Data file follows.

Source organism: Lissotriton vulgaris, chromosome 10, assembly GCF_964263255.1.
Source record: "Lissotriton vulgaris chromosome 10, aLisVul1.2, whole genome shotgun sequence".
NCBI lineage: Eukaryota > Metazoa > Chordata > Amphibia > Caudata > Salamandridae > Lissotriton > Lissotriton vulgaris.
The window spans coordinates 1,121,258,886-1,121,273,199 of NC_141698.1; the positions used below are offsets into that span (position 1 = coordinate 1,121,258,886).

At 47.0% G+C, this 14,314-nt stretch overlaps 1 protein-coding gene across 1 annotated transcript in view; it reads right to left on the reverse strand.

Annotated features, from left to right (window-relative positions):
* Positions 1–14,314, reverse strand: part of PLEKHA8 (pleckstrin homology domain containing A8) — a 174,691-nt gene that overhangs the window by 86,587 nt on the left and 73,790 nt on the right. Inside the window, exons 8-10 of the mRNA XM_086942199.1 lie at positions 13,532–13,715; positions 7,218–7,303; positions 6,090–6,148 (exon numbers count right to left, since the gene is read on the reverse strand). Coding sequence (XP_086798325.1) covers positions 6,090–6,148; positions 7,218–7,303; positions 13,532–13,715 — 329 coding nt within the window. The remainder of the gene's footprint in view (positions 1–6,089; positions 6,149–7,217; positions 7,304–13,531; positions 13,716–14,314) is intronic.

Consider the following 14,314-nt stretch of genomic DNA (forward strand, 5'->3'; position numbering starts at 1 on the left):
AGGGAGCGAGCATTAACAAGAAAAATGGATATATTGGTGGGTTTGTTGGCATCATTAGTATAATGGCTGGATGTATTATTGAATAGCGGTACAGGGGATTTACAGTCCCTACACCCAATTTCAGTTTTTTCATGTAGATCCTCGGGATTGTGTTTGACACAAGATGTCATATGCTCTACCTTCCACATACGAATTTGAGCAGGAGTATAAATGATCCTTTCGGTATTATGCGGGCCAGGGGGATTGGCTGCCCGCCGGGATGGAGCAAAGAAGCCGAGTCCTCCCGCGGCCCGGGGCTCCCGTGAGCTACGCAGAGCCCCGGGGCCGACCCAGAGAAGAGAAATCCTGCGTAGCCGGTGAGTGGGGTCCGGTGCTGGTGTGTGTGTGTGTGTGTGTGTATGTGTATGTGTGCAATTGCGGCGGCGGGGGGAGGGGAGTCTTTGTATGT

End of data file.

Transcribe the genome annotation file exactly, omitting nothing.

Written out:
Source organism: Lissotriton vulgaris, chromosome 10, assembly GCF_964263255.1.
Source record: "Lissotriton vulgaris chromosome 10, aLisVul1.2, whole genome shotgun sequence".
NCBI lineage: Eukaryota > Metazoa > Chordata > Amphibia > Caudata > Salamandridae > Lissotriton > Lissotriton vulgaris.
The window spans coordinates 1,121,258,886-1,121,273,199 of NC_141698.1; the positions used below are offsets into that span (position 1 = coordinate 1,121,258,886).

At 47.0% G+C, this 14,314-nt stretch overlaps 1 protein-coding gene across 1 annotated transcript in view; it reads right to left on the reverse strand.

Annotated features, from left to right (window-relative positions):
* Positions 1–14,314, reverse strand: part of PLEKHA8 (pleckstrin homology domain containing A8) — a 174,691-nt gene that overhangs the window by 86,587 nt on the left and 73,790 nt on the right. Inside the window, exons 8-10 of the mRNA XM_086942199.1 lie at positions 13,532–13,715; positions 7,218–7,303; positions 6,090–6,148 (exon numbers count right to left, since the gene is read on the reverse strand). Coding sequence (XP_086798325.1) covers positions 6,090–6,148; positions 7,218–7,303; positions 13,532–13,715 — 329 coding nt within the window. The remainder of the gene's footprint in view (positions 1–6,089; positions 6,149–7,217; positions 7,304–13,531; positions 13,716–14,314) is intronic.

Consider the following 14,314-nt stretch of genomic DNA (forward strand, 5'->3'; position numbering starts at 1 on the left):
AGGGAGCGAGCATTAACAAGAAAAATGGATATATTGGTGGGTTTGTTGGCATCATTAGTATAATGGCTGGATGTATTATTGAATAGCGGTACAGGGGATTTACAGTCCCTACACCCAATTTCAGTTTTTTCATGTAGATCCTCGGGATTGTGTTTGACACAAGATGTCATATGCTCTACCTTCCACATACGAATTTGAGCAGGAGTATAAATGATCCTTTCGGTATTATGCGGGCCAGGGGGATTGGCTGCCCGCCGGGATGGAGCAAAGAAGCCGAGTCCTCCCGCGGCCCGGGGCTCCCGTGAGCTACGCAGAGCCCCGGGGCCGACCCAGAGAAGAGAAATCCTGCGTAGCCGGTGAGTGGGGTCCGGTGCTGGTGTGTGTGTGTGTGTGTGTGTATGTGTATGTGTGCAATTGCGGCGGCGGGGGGAGGGGAGTCTTTGTATGT